Updated: Jul 7, 2021
Another thing I have discovered in my 18 years as an engineering professor is that high school does not really prepare students for how to do college. They take the required classes to graduate but they don't learn the professional skills they need for college. For example, it is important to have critical thinking, creativity, organization, time management, communication, writing and problem solving skills to do well in college.
In addition, students must learn to be comfortable with not immediately knowing the answer. Sometimes you have to work for it. This requires reading, research, investigative skills, and asking questions. This means going to the library, internet, Google Scholar, ResearchGate and Wikipedia.
In college, submitting work late is not typically an option. Neither is extra credit or multiple do overs to iterate your assignments into an an A. Therefore, learning to do it correctly and on time the first time is vitally important. This means you have to learn to follow directions, explicitly, to the letter. Reading comprehension is key to this. If you need help to do that, get it.
The reason professors don't always just give you the answer is because you cannot develop as an intellectual without some self-discovery. College is about teaching you how to problem solve and mature as a scholar. This cannot be done without solving open-ended, ill-formed, long-term problems. I like to tell my students, if I tell you the source of your mistake, you will do it again. However, if you spend the next six hours finding that missing semi-colon in your code, or realizing you did not push the power button for your circuit then you will never make that mistake again. 🤣
I went to high school in Nashville, TN. My school was a big castle downtown on Broadway near Second avenue, shout out to Hume-Fogg Academic Magnet. At my high school, we did ten page essays on novels that I barely understood and stayed up all night studying for Spanish exams or trying to balance an accounting ledger. Therefore, I was surprised to discover that some of my students barely had homework and never took a book home.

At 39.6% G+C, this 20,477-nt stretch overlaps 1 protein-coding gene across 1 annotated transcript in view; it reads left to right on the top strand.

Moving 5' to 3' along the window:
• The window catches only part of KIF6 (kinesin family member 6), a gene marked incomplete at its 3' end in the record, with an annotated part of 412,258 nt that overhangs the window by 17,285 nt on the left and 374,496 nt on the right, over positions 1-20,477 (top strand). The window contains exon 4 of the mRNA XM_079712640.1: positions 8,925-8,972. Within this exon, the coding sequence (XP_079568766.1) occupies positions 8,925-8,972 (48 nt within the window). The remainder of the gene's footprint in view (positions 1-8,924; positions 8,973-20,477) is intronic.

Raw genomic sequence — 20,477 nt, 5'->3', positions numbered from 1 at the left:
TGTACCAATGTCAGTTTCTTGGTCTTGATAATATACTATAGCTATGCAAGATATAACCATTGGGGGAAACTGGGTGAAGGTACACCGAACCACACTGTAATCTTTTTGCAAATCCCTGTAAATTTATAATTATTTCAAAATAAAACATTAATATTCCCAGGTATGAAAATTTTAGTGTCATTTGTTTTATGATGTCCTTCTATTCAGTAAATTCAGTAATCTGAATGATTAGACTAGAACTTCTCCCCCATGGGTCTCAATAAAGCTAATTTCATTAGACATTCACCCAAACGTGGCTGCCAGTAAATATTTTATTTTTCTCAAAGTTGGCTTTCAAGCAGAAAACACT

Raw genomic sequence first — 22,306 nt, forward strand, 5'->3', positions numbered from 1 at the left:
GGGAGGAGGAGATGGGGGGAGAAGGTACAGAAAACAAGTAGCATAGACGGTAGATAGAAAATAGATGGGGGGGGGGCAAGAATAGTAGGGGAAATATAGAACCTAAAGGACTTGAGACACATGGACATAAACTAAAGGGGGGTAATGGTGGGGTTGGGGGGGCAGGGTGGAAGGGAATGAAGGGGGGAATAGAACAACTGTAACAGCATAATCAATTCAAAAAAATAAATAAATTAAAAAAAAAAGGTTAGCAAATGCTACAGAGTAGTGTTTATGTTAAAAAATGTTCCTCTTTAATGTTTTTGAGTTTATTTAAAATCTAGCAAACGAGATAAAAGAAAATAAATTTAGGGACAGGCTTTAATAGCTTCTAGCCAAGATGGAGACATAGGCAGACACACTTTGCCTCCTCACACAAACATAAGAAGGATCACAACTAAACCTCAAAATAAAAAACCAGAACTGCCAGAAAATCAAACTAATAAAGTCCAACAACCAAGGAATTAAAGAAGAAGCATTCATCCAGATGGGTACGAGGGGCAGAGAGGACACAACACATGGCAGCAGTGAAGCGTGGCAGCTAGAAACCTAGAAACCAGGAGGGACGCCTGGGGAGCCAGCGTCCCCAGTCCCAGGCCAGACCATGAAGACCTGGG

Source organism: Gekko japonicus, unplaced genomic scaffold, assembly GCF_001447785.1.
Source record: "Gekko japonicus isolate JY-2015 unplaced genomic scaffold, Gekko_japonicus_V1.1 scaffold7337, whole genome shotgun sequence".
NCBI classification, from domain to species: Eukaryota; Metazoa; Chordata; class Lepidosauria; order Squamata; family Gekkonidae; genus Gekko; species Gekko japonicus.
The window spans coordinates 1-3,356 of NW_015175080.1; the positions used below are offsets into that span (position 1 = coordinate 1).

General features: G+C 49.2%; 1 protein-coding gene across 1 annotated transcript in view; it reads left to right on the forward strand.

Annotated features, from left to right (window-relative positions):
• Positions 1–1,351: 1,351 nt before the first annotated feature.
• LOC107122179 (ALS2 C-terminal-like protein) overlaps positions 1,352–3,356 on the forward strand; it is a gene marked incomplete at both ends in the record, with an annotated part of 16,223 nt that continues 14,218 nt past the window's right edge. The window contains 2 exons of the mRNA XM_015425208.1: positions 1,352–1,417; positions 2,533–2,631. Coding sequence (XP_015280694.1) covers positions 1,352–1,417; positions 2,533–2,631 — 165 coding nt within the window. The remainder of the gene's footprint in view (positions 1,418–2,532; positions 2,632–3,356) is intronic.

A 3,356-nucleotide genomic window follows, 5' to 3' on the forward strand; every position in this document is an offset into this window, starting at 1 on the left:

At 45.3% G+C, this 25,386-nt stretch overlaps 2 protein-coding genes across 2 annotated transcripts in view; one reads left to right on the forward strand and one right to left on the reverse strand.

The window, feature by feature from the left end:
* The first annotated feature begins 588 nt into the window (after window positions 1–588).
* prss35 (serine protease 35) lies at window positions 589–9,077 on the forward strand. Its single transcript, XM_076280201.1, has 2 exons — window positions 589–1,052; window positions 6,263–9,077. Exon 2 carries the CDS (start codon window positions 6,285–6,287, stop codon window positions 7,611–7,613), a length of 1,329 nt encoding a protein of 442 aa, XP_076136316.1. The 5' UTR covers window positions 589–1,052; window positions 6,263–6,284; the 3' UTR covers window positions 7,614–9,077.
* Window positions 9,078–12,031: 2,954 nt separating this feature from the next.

I see my role as a professor as one who takes the students on a journey to achieve their personal and professional goals. I am like a personal trainer who provides guidance to get them there. In order to prepare students for their future, I have to increase the reps and add on more weights. This is why once you learn how to do something in class, it will look harder and more difficult on the homework. Then right when you think you have that mastered, I will switch it up on the exam. This teaches you to learn in context and not to simply memorize or pattern match. Students always complain the test did not look like the quizzes, lecture problems, homework. Exactly. This is because when you become a working engineer, your boss will not give you problems that they already know the answer to. They also will not give you problems where they know all the steps to get to the solution. Your job is to figure that out.
My students tell me that I am hard. I tell them that I have exacting standards, I am rigorous but I am also fair. I went to an engineering school that was hard and rigorous but without the fairness and standards. For example, professors would curve a D to an A when most of the class failed the exam, this is not standards. Exams were so hard that the only way to pass was memorize old versions of the professors tests, this was not fair. My syllabus is my contract with the students and my grade levels are on it. I give exams with clear learning objectives based upon the lectures, exams, quizzes, homework and labs. I don't curve exams because I make exams that are passable. In this way, they are a true reflection of the student's understanding. I also provide all students with old exam materials to make it fair to everyone. The entire class starts on the same playing field. In other words, I give you all the support and resources to be successful. The choice is yours whether to take me up on it or not.